Uruguayans perplexed by English FA investigation into Cavani

FILE PHOTO: Soccer Football - Premier League - Southampton v Manchester United - St Mary's Stadium, Southampton, Britain - November 29, 2020 Manchester United's Edinson Cavani celebrates scoring their second goal with Victor Lindelof Pool via REUTERS/Mike Hewitt

MONTEVIDEO (Reuters) – The English Football Association’s investigation into Manchester United striker Edinson Cavani’s use of the word ‘negrito’ has generated surprise and irritation in his homeland Uruguay.

Cavani wrote the word, which is a diminutive version of ‘black’ and is often used affectionately in parts of Latin America to describe a person with dark skin or hair, in an Instagram post after he scored two goals in United’s 3-2 Premier League win at Southampton at the weekend.

When Cavani, 33, was informed the term could be considered offensive he deleted the post and apologised.

“The message I posted after the game on Sunday was intended as an affectionate greeting to a friend, thanking him for his congratulations after the game,” Cavani wrote in a statement.

“The last thing I wanted to do was cause offence to anyone. I am completely opposed to racism and deleted the message as soon as it was explained that it can be interpreted differently. I would like to sincerely apologise for this.”

However, the FA opened an investigation and the Uruguayan could face a three-game ban for using discriminatory or racist language.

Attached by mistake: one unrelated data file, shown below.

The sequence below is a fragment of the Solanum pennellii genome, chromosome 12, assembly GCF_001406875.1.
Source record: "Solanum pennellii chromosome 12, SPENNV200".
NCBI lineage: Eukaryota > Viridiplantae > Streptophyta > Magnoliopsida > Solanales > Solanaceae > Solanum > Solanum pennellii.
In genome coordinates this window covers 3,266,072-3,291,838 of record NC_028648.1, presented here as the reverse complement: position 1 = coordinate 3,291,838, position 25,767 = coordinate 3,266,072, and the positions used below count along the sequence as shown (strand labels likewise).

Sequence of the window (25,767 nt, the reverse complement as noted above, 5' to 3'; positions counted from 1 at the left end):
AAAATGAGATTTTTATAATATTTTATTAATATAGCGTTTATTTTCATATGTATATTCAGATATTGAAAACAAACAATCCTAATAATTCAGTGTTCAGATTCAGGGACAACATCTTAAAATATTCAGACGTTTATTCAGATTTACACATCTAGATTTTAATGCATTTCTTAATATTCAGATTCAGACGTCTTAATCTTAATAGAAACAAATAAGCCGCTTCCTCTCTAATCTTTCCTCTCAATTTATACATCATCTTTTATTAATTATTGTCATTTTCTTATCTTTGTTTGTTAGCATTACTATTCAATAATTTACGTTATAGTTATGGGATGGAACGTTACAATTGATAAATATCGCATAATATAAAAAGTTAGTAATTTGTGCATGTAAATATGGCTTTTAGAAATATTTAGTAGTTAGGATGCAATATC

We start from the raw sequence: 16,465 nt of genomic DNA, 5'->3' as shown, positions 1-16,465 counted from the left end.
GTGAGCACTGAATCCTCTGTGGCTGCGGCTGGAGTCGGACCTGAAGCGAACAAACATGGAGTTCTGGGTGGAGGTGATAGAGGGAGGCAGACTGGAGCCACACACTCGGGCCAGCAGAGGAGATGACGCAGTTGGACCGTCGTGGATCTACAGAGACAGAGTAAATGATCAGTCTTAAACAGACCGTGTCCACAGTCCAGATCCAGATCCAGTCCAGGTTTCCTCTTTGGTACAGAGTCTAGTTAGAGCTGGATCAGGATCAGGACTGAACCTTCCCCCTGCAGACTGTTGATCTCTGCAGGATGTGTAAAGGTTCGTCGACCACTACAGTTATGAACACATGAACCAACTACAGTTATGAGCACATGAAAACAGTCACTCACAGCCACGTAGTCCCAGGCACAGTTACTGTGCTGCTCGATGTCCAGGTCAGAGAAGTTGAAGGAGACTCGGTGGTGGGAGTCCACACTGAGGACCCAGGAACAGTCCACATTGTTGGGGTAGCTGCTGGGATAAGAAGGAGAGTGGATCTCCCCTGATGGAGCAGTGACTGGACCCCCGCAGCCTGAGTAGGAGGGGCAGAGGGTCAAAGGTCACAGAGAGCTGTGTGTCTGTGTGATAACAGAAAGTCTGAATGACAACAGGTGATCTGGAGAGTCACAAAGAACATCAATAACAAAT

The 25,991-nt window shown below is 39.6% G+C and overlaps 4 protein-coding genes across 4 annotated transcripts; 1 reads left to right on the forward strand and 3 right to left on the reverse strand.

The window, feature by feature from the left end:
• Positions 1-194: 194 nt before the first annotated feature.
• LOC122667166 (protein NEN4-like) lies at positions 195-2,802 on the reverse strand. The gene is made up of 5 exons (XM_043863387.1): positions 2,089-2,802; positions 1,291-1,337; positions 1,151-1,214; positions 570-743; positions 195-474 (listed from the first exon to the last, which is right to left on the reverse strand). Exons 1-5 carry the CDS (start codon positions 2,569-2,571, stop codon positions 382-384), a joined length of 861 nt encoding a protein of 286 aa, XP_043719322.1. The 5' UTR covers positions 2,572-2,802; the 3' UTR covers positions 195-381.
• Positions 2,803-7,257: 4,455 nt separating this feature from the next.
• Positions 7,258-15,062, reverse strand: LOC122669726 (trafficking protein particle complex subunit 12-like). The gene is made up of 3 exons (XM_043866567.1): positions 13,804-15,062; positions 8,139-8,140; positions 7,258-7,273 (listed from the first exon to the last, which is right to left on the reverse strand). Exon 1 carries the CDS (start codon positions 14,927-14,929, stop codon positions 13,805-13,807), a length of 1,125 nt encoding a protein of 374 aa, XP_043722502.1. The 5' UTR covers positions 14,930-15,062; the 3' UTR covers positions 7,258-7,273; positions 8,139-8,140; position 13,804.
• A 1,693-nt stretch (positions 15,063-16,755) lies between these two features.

That was unfathomable to many Uruguayans, who often use the word as a term of endearment.

Linguist Amparo Fernandez said the case was an example of attempts to “globalise meanings”, a task he said was impossible because it stripped words of their contexts.

“The person using it (Cavani) does not use it at all” as a racial insult, Fernandez told Reuters.

Fernandez said the Spanish Dictionary of Uruguay, a work of more than 10,000 words and phrases used mostly in the small South American nation, defines negrito in different ways, including as a habitual term of endearment.

The Royal Spanish Academy Dictionary, which regulates use of the Spanish language, defines it as a “word used tenderly by married people, couples or people who want the best for each other” in parts of Andalucia and the Americas.

However, Fernandez also said Afro-Uruguayan communities had increasingly expressed their unease at the word and some considered it discriminatory.

On the streets of Montevideo, locals appeared baffled at the thought that their star striker facing disciplinary proceedings for his post.

Ana Maria Soca, a 47-year old domestic worker, said the word “was a way of showing affection that mothers call their babies, no matter the colour of their skin”.

PE teacher Martin Oliveira said he used the word with his nearest and dearest and called the investigation “madness”.

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